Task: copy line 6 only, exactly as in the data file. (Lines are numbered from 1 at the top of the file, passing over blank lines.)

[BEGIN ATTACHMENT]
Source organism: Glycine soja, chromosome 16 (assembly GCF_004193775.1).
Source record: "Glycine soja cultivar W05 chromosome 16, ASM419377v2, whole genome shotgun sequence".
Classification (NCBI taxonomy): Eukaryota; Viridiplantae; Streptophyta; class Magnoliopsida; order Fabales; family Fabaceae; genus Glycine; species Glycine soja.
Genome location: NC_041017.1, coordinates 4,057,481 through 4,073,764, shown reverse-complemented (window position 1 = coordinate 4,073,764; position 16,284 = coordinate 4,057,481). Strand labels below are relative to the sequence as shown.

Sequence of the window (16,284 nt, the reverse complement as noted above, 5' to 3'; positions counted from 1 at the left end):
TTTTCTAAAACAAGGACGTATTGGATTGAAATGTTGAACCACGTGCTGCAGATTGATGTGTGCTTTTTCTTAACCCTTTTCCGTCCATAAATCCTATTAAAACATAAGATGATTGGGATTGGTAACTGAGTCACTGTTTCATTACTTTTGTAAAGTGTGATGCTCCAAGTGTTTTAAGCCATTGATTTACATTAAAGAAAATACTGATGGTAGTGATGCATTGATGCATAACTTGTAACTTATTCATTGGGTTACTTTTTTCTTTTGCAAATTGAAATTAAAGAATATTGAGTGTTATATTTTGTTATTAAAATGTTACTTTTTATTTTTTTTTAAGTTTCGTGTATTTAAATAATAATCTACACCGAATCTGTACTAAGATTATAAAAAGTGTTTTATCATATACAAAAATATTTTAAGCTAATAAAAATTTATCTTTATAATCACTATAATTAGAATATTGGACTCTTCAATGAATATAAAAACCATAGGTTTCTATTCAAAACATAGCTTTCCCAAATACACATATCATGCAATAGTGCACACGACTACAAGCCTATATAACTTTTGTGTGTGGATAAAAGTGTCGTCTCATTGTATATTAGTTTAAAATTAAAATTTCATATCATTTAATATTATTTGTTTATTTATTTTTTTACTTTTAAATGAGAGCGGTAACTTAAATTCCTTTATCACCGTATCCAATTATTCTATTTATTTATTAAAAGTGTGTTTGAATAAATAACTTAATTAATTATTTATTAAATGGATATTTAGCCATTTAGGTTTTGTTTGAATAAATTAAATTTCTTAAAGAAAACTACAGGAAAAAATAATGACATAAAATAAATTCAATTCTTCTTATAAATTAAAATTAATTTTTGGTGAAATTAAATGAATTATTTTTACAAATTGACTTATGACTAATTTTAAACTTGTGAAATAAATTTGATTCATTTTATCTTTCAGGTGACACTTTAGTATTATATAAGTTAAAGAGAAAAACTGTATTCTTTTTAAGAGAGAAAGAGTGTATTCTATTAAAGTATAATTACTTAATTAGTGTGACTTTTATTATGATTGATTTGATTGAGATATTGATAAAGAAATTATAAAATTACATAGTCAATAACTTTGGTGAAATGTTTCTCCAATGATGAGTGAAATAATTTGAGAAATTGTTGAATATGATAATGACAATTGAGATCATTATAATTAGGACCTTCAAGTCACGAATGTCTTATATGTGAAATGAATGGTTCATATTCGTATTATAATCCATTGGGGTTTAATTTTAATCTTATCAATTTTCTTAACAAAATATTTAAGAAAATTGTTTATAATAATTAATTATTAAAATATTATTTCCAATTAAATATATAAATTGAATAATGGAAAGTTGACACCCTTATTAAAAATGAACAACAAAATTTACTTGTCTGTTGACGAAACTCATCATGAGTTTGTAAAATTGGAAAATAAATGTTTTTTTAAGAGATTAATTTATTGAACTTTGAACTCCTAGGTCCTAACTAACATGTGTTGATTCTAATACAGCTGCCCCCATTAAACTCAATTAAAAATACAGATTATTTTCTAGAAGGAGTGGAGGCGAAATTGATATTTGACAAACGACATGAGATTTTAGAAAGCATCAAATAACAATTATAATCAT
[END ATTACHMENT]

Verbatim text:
TTTTCTAAAACAAGGACGTATTGGATTGAAATGTTGAACCACGTGCTGCAGATTGATGTGTGCTTTTTCTTAACCCTTTTCCGTCCATAAATCCTATTAAAACATAAGATGATTGGGATTGGTAACTGAGTCACTGTTTCATTACTTTTGTAAAGTGTGATGCTCCAAGTGTTTTAAGCCATTGATTTACATTAAAGAAAATACTGATGGTAGTGATGCATTGATGCATAACTTGTAACTTATTCATTGGGTTACTTTTTTCTTTTGCAAATTGAAATTAAAGAATATTGAGTGTTATATTTTGTTATTAAAATGTTACTTTTTATTTTTTTTTAAGTTTCGTGTATTTAAATAATAATCTACACCGAATCTGTACTAAGATTATAAAAAGTGTTTTATCATATACAAAAATATTTTAAGCTAATAAAAATTTATCTTTATAATCACTATAATTAGAATATTGGACTCTTCAATGAATATAAAAACCATAGGTTTCTATTCAAAACATAGCTTTCCCAAATACACATATCATGCAATAGTGCACACGACTACAAGCCTATATAACTTTTGTGTGTGGATAAAAGTGTCGTCTCATTGTATATTAGTTTAAAATTAAAATTTCATATCATTTAATATTATTTGTTTATTTATTTTTTTACTTTTAAATGAGAGCGGTAACTTAAATTCCTTTATCACCGTATCCAATTATTCTATTTATTTATTAAAAGTGTGTTTGAATAAATAACTTAATTAATTATTTATTAAATGGATATTTAGCCATTTAGGTTTTGTTTGAATAAATTAAATTTCTTAAAGAAAACTACAGGAAAAAATAATGACATAAAATAAATTCAATTCTTCTTATAAATTAAAATTAATTTTTGGTGAAATTAAATGAATTATTTTTACAAATTGACTTATGACTAATTTTAAACTTGTGAAATAAATTTGATTCATTTTATCTTTCAGGTGACACTTTAGTATTATATAAGTTAAAGAGAAAAACTGTATTCTTTTTAAGAGAGAAAGAGTGTATTCTATTAAAGTATAATTACTTAATTAGTGTGACTTTTATTATGATTGATTTGATTGAGATATTGATAAAGAAATTATAAAATTACATAGTCAATAACTTTGGTGAAATGTTTCTCCAATGATGAGTGAAATAATTTGAGAAATTGTTGAATATGATAATGACAATTGAGATCATTATAATTAGGACCTTCAAGTCACGAATGTCTTATATGTGAAATGAATGGTTCATATTCGTATTATAATCCATTGGGGTTTAATTTTAATCTTATCAATTTTCTTAACAAAATATTTAAGAAAATTGTTTATAATAATTAATTATTAAAATATTATTTCCAATTAAATATATAAATTGAATAATGGAAAGTTGACACCCTTATTAAAAATGAACAACAAAATTTACTTGTCTGTTGACGAAACTCATCATGAGTTTGTAAAATTGGAAAATAAATGTTTTTTTAAGAGATTAATTTATTGAACTTTGAACTCCTAGGTCCTAACTAACATGTGTTGATTCTAATACAGCTGCCCCCATTAAACTCAATTAAAAATACAGATTATTTTCTAGAAGGAGTGGAGGCGAAATTGATATTTGACAAACGACATGAGATTTTAGAAAGCATCAAATAACAATTATAATCAT